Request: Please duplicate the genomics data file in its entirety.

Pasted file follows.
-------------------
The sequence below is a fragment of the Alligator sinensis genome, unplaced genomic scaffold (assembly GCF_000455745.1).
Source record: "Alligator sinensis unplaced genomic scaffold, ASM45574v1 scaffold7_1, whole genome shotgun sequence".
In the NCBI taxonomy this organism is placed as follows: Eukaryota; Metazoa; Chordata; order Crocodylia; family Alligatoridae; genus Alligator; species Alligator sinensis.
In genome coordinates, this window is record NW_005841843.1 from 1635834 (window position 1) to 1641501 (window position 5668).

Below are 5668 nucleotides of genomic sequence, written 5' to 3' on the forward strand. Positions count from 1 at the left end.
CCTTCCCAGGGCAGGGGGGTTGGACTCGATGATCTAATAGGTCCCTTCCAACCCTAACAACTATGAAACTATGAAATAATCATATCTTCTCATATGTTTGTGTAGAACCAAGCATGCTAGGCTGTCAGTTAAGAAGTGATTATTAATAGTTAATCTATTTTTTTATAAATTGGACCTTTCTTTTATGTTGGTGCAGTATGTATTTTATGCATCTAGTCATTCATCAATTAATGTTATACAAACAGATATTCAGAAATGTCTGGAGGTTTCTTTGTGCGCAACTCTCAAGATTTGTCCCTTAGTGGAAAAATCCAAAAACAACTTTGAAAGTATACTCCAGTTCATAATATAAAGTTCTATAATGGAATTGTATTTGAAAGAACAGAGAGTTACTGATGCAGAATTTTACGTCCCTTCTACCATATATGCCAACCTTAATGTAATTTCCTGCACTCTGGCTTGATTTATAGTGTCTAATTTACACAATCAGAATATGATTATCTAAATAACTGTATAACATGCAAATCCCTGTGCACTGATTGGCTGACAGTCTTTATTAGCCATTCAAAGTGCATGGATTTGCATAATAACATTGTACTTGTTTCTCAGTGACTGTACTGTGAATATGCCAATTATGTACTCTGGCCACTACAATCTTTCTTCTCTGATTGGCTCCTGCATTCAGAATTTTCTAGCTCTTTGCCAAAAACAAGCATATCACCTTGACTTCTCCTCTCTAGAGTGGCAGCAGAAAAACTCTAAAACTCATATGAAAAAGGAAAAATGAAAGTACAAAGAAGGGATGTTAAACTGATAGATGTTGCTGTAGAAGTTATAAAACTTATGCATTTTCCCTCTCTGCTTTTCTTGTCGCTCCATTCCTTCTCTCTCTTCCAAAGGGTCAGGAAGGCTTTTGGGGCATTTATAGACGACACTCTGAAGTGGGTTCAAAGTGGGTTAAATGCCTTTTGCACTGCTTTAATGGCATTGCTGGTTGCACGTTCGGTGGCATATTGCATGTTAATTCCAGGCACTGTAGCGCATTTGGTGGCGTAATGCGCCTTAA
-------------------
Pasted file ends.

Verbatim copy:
The sequence below is a fragment of the Alligator sinensis genome, unplaced genomic scaffold (assembly GCF_000455745.1).
Source record: "Alligator sinensis unplaced genomic scaffold, ASM45574v1 scaffold7_1, whole genome shotgun sequence".
In the NCBI taxonomy this organism is placed as follows: Eukaryota; Metazoa; Chordata; order Crocodylia; family Alligatoridae; genus Alligator; species Alligator sinensis.
In genome coordinates, this window is record NW_005841843.1 from 1635834 (window position 1) to 1641501 (window position 5668).

Below are 5668 nucleotides of genomic sequence, written 5' to 3' on the forward strand. Positions count from 1 at the left end.
CCTTCCCAGGGCAGGGGGGTTGGACTCGATGATCTAATAGGTCCCTTCCAACCCTAACAACTATGAAACTATGAAATAATCATATCTTCTCATATGTTTGTGTAGAACCAAGCATGCTAGGCTGTCAGTTAAGAAGTGATTATTAATAGTTAATCTATTTTTTTATAAATTGGACCTTTCTTTTATGTTGGTGCAGTATGTATTTTATGCATCTAGTCATTCATCAATTAATGTTATACAAACAGATATTCAGAAATGTCTGGAGGTTTCTTTGTGCGCAACTCTCAAGATTTGTCCCTTAGTGGAAAAATCCAAAAACAACTTTGAAAGTATACTCCAGTTCATAATATAAAGTTCTATAATGGAATTGTATTTGAAAGAACAGAGAGTTACTGATGCAGAATTTTACGTCCCTTCTACCATATATGCCAACCTTAATGTAATTTCCTGCACTCTGGCTTGATTTATAGTGTCTAATTTACACAATCAGAATATGATTATCTAAATAACTGTATAACATGCAAATCCCTGTGCACTGATTGGCTGACAGTCTTTATTAGCCATTCAAAGTGCATGGATTTGCATAATAACATTGTACTTGTTTCTCAGTGACTGTACTGTGAATATGCCAATTATGTACTCTGGCCACTACAATCTTTCTTCTCTGATTGGCTCCTGCATTCAGAATTTTCTAGCTCTTTGCCAAAAACAAGCATATCACCTTGACTTCTCCTCTCTAGAGTGGCAGCAGAAAAACTCTAAAACTCATATGAAAAAGGAAAAATGAAAGTACAAAGAAGGGATGTTAAACTGATAGATGTTGCTGTAGAAGTTATAAAACTTATGCATTTTCCCTCTCTGCTTTTCTTGTCGCTCCATTCCTTCTCTCTCTTCCAAAGGGTCAGGAAGGCTTTTGGGGCATTTATAGACGACACTCTGAAGTGGGTTCAAAGTGGGTTAAATGCCTTTTGCACTGCTTTAATGGCATTGCTGGTTGCACGTTCGGTGGCATATTGCATGTTAATTCCAGGCACTGTAGCGCATTTGGTGGCGTAATGCGCCTTAA